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Publication numberUS3730735 A
Publication typeGrant
Publication dateMay 1, 1973
Filing dateFeb 23, 1971
Priority dateFeb 23, 1971
Also published asCA969801A1, DE2207844A1, DE2207844B2
Publication numberUS 3730735 A, US 3730735A, US-A-3730735, US3730735 A, US3730735A
InventorsColmey J, Rash K, Zanzig C
Original AssigneeForemost Mckesson
Export CitationBiBTeX, EndNote, RefMan
External Links: USPTO, USPTO Assignment, Espacenet
Confection and method of manufacture
US 3730735 A
Abstract
Confection or candy mixes and products having relatively high levels of solubilized protein obtained by using partially delactosed and partially demineralized whey having an ash content of not more than about 6.5 percent in combination with a soluble caseinate.
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Description  (OCR text may contain errors)

D United States Patent [191 [111 3,730,735 Rash, Jr. et a]. May 1, 1973 [54] CONFECTION AND METHOD OF 3,447,930 6/1969 Francis ..99/57 MANUFACTURE OTHER PUBLICATIONS [75] Inventors: Kenneth E. Rash, Jr., Pleasanton,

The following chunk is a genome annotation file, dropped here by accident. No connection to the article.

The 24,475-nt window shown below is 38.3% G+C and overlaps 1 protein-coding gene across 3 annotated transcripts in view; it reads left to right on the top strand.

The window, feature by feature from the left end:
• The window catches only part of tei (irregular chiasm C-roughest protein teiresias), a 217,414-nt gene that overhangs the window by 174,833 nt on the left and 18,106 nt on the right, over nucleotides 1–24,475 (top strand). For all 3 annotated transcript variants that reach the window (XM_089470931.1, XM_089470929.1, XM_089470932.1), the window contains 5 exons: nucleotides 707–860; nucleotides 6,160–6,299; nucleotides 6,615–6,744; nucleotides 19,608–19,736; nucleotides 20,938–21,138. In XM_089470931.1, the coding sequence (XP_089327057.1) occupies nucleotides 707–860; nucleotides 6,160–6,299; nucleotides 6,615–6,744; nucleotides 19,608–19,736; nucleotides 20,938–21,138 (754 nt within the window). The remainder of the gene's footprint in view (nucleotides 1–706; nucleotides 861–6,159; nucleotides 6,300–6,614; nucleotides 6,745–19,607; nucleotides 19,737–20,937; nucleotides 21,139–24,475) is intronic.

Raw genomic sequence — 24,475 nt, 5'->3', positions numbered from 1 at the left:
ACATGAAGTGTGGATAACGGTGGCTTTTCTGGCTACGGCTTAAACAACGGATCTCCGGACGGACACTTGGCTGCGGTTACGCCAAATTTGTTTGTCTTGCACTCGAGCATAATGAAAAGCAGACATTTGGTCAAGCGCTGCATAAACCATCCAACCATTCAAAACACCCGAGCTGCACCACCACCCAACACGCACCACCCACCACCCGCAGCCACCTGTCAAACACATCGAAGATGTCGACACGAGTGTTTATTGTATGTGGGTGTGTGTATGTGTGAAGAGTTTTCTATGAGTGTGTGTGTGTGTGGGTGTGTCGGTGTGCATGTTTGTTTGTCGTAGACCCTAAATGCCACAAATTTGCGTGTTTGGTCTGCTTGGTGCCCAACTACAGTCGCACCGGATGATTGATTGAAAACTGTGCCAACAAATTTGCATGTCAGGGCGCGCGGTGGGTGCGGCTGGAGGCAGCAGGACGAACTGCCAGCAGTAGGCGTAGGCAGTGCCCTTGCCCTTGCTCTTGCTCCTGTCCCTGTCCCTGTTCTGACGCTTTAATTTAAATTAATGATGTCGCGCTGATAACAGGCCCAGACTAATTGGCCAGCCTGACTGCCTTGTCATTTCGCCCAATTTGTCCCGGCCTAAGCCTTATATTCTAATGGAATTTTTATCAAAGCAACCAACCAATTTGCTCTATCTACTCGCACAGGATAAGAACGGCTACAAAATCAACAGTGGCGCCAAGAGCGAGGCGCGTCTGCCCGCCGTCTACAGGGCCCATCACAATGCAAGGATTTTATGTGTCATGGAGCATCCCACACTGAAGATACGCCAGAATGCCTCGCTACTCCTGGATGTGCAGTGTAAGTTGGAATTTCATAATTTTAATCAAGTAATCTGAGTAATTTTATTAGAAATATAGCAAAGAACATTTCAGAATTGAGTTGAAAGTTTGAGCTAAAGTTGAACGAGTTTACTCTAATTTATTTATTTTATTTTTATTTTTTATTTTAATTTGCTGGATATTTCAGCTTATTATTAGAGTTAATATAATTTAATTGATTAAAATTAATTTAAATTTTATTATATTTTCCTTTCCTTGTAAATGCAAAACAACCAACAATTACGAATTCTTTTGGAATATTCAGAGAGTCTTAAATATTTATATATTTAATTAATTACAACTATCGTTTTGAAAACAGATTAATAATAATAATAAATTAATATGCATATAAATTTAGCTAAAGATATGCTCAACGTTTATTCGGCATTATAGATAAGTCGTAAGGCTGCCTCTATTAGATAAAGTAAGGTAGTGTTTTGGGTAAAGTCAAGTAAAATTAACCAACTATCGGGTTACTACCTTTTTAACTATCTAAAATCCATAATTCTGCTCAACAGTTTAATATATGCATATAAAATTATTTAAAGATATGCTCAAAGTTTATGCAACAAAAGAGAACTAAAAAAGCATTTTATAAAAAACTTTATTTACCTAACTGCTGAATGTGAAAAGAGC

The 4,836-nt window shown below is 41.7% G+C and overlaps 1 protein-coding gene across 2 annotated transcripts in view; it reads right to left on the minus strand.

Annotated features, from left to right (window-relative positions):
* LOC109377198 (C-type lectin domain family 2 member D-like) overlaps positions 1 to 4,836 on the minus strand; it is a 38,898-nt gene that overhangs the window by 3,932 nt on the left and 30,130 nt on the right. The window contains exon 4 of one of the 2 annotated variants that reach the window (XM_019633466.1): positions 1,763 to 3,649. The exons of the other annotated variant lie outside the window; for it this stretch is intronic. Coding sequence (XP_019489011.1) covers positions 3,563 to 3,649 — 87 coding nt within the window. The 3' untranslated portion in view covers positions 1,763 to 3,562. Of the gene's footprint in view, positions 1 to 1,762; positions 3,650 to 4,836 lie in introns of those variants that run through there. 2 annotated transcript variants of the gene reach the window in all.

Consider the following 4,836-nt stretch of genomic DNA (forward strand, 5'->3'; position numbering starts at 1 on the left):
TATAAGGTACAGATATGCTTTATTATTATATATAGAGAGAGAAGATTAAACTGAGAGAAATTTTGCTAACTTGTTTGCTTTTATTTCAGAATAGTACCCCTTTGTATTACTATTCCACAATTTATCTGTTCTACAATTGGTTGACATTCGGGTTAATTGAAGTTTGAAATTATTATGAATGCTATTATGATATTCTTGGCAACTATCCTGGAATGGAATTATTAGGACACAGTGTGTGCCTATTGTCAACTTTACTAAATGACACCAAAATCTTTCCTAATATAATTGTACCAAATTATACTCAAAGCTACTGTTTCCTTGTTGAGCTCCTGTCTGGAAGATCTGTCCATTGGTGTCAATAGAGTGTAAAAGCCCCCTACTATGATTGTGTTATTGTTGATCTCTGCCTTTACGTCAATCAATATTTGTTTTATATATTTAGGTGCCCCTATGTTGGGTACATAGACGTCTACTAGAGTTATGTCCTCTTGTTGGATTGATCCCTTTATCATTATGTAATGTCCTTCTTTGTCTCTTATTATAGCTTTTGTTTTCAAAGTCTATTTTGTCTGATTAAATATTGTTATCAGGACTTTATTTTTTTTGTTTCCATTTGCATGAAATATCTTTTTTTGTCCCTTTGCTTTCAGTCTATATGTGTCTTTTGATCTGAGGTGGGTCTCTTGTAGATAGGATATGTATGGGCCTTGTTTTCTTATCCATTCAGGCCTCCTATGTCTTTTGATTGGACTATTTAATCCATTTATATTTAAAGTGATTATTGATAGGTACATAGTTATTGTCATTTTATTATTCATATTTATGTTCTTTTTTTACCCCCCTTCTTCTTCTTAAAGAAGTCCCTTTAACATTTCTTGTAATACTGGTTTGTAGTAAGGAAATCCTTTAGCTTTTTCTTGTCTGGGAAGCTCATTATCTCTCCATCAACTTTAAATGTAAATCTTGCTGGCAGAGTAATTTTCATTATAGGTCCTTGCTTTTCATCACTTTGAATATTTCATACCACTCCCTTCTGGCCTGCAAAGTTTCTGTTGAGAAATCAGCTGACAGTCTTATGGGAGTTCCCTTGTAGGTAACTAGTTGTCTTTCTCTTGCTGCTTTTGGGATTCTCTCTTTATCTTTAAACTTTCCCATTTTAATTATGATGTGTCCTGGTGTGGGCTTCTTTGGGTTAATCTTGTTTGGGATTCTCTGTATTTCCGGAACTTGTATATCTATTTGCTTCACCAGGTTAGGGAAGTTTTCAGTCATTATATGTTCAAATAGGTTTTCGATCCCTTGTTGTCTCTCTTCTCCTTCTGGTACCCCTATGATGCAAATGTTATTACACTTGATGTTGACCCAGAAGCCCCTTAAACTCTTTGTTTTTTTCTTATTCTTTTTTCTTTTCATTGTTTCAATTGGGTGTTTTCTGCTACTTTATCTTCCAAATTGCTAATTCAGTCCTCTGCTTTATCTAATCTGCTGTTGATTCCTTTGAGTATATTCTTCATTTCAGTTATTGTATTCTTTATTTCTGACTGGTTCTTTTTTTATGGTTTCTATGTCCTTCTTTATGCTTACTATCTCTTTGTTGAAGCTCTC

John C. Colmey; Charle E, Za i Progress in Candy Research, USDA-SRRL Report both of Danville, allof Ca]if Confectioner's Joum. 77 (917); June, 1951 pp. l4, 18 73 A F stMK 1 sr n andzo' 1 al'if c fa Alesch, Utilization of Whey Solids in Food Products, Journ. of Dairy Sci. Vol. 41:5 May 1958, pp. 699-700. [22] Filed: Feb. 23, 1971 [21] Appl 118,045 Primary ExaminerRaymond N. Jones Assistant Examiner-J. M. Hunter Rdated APplicafion Dam Attorney-Flehr, Hohbach, Test, Albritton & Herbert [63] Continuation-impart of Ser. No. 807,280, March 14,

1969, abandoned. [57] ABSTRACT Confection or candy mixes and products having rela- Cl. ..99 134 R e iiii iii Cl. M, 3/00 eively high levee ee eeleemeee e e eeeeieee by [58] Field of Search ..99/19, 57, 134 R using Partially delacwsed n partially demineralized whey having an ash content of not more than about 5 R f r s Ci 6.5 percent in combination with a soluble caseinate.

UNITED STATES PATENTS 6 Claims, 1 Drawing Figure 2,699,995 1/1955 Hull ..99/l9 1 CONFECTION AND METHOD OF MANUFACTURE CROSS-REFERENCE TO RELATED APPLICATIONS electrodialysis equipment, U.S. Pat. No. 3,447,930

showing a method for producing electrodialyzed whey, and U.S. Pat. No. 2,088,606 showing a method for the spray drying of a discrete whey powder in hydrate form.